At first, as I took my usual Friday night stroll through my hometown, I didn’t sense anything unusual. I forgot the emails telling me I was out of school for a month, my SAT suspended, my concerts, prom, canceled. I felt almost completely neutral toward the profound unusualness, disappointment, and shock of the last 72 hours.

I still felt the crisp March air gently blow across my face. I still saw the bright lights of our 50’s-Esque downtown, transforming its normally drab, bland landscape into a symphony of color. I still felt the same feeling of meditative satisfaction I’ve always felt as I stared into the old-fashioned street lights leading to my home, varying in brightness, yet equal in their inability to actually light anything.

Then, finished with my little stroll, I plopped down onto our raggedy couch, turned on the TV and flipped through the guide, instinctively clicking on the NBC Sports Bay Area icon reading “San Jose Sharks vs. St. Louis Blues.” I’d probably already missed at least the first period, I absentmindedly thought to myself. Then, as I saw instead of a hockey game a group of panelists discussing COVID-19, reality came back. The word that had been in the back of my mind that somehow summed up exactly everything I have been feeling for the last 72 hours finally came to me.


Surreal is the only way to describe how the world, no, not just the sports world, the WORLD, felt watching the mightiest empires in the realm of sports collapse in mere hours. Surreal describes what it was like seeing my mother, who hadn’t watched a basketball game in her life, frantically refreshing for updates. Surreal describes hearing the familiar names, “Rudy Gobert,” “Donovan Mitchell,” “Emmanuel Mudiay,” and “coronavirus” in the same sentence. Surreal describes the feeling of sports, the one constant in our hectic, disorganized lives, disappearing before our very eyes.

Sports, no matter the circumstances, has been a factor in American life since the Industrial Revolution and has been a constant for millions of children and adults since the birth of radio and television. Yes, strikes have occasionally resulted in delays, canceled championships, and ended seasons, but in some way or another, it has not been possible for decades to flip on the TV and not be able to see one’s favorite basketball, baseball, hockey, or football team.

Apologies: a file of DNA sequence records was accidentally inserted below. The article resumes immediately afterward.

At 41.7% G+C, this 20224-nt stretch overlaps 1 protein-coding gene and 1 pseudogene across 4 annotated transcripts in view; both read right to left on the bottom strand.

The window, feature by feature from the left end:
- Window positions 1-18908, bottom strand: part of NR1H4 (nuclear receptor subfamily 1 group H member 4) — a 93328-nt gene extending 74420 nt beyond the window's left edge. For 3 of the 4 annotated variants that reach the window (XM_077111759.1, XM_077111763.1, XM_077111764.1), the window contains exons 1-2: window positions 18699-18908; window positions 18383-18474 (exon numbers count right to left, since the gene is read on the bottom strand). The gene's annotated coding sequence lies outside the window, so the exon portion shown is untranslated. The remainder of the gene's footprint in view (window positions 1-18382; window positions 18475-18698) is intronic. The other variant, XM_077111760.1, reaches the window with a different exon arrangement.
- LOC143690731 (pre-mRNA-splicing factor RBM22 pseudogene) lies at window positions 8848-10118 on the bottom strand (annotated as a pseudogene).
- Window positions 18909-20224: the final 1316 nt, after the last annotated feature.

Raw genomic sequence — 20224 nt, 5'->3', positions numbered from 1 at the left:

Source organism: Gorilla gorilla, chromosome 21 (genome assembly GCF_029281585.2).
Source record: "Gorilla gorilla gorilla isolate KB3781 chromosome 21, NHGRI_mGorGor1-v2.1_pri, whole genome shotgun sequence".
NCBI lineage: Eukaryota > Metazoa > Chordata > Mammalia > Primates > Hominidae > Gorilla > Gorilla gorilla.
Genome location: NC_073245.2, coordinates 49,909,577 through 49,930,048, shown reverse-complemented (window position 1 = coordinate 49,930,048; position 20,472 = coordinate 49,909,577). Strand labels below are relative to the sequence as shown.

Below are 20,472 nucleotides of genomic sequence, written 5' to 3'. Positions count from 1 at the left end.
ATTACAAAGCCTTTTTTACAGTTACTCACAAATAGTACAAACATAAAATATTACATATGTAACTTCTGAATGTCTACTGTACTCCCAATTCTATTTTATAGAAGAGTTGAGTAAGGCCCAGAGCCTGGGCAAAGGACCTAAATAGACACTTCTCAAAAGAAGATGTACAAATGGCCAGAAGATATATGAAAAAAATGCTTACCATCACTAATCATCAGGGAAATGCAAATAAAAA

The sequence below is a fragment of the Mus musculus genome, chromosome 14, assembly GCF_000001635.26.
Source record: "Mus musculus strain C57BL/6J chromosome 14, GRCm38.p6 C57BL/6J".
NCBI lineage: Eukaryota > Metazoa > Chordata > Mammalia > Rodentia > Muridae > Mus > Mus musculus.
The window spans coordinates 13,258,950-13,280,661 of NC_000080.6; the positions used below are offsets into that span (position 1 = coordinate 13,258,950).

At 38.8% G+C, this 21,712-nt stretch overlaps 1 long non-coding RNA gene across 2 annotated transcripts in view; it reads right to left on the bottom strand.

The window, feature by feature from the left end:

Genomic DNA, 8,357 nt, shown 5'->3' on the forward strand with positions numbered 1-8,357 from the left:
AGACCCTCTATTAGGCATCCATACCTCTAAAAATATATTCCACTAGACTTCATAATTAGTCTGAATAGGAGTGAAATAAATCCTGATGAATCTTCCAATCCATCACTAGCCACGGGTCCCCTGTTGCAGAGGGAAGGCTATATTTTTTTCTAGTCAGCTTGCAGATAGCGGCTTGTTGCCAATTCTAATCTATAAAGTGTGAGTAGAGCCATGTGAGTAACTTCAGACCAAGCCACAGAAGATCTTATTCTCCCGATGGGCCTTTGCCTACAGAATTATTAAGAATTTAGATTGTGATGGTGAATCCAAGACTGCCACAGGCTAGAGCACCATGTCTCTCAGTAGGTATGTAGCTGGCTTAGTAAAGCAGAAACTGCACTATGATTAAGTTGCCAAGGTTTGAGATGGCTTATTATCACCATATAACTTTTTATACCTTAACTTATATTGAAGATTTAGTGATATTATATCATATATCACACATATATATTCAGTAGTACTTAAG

A world without sports is entirely unprecedented in the modern history of this country.

How long will this hiatus last? Who knows. The CDC has just announced that it recommends that no more than fifty people be in one place at one time for the next two months. FIFTY. It’s practically impossible to run any event, let alone a professional sporting event under those conditions.

How will this affect players? Their salaries? Offseason contracts? How will it affect leagues and their own profit? How will the respective leagues conduct their drafts? Again, nobody knows, because we are, quite frankly, in uncharted territory.

During World War 2, many American sports, particularly baseball, considered canceling their seasons because of the ongoing two-front war against fascism. Kenesaw Mountain Landis, the Commissioner of Baseball, wrote to the President of the United States and asked his advice on whether he should cancel the season and throw Major League Baseball’s support behind the war effort.

The essential question at hand was this: in times of crisis in which the nation needed to pull together and work for a singular cause, were sports and recreational activity a waste of time?

In Franklin D. Roosevelt’s famous “green light” letter, he said no, saying that “it would be best for the country to keep baseball going.” He maintained that baseball was “a definite recreational asset to at least 20,000,000 of [ballplayers] fellow citizens – and that in my judgment is totally worthwhile.”

We are in the same predicament now, the difference being that America’s major sports leagues don’t have the luxury of choosing to continue play. And now, the recreation that Roosevelt deemed necessary and worthwhile even in a time of war, is gone.

This new reality, whether it lasts for weeks or months, will hopefully make us appreciate the value of sports all the more, but the gap left by them, especially in a time where millions of Americans have self-quarantined, will no doubt be felt by these millions and will be remembered for years to come.

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